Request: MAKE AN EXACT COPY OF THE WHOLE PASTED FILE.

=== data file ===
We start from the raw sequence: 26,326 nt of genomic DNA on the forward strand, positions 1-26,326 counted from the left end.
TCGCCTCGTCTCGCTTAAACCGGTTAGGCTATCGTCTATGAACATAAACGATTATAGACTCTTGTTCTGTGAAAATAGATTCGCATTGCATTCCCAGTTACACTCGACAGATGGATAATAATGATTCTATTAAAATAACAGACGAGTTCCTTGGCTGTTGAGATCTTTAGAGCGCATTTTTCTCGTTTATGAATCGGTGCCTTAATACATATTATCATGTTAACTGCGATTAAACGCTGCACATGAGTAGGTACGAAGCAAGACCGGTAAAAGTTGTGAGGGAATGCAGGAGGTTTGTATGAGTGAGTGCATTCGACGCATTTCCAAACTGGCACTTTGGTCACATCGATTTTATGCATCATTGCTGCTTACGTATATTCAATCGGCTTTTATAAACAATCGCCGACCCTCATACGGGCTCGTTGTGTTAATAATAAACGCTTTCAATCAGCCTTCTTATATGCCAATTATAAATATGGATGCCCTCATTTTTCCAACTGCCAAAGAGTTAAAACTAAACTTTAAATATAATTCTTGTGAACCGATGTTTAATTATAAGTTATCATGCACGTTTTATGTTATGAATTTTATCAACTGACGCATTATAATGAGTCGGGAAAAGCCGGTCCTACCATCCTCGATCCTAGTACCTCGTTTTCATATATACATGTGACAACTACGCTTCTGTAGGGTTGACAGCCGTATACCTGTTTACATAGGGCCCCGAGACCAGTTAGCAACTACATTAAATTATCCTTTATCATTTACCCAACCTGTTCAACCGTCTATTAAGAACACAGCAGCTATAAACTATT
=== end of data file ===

We start from the raw sequence: 26,326 nt of genomic DNA on the forward strand, positions 1-26,326 counted from the left end.
TCGCCTCGTCTCGCTTAAACCGGTTAGGCTATCGTCTATGAACATAAACGATTATAGACTCTTGTTCTGTGAAAATAGATTCGCATTGCATTCCCAGTTACACTCGACAGATGGATAATAATGATTCTATTAAAATAACAGACGAGTTCCTTGGCTGTTGAGATCTTTAGAGCGCATTTTTCTCGTTTATGAATCGGTGCCTTAATACATATTATCATGTTAACTGCGATTAAACGCTGCACATGAGTAGGTACGAAGCAAGACCGGTAAAAGTTGTGAGGGAATGCAGGAGGTTTGTATGAGTGAGTGCATTCGACGCATTTCCAAACTGGCACTTTGGTCACATCGATTTTATGCATCATTGCTGCTTACGTATATTCAATCGGCTTTTATAAACAATCGCCGACCCTCATACGGGCTCGTTGTGTTAATAATAAACGCTTTCAATCAGCCTTCTTATATGCCAATTATAAATATGGATGCCCTCATTTTTCCAACTGCCAAAGAGTTAAAACTAAACTTTAAATATAATTCTTGTGAACCGATGTTTAATTATAAGTTATCATGCACGTTTTATGTTATGAATTTTATCAACTGACGCATTATAATGAGTCGGGAAAAGCCGGTCCTACCATCCTCGATCCTAGTACCTCGTTTTCATATATACATGTGACAACTACGCTTCTGTAGGGTTGACAGCCGTATACCTGTTTACATAGGGCCCCGAGACCAGTTAGCAACTACATTAAATTATCCTTTATCATTTACCCAACCTGTTCAACCGTCTATTAAGAACACAGCAGCTATAAACTATT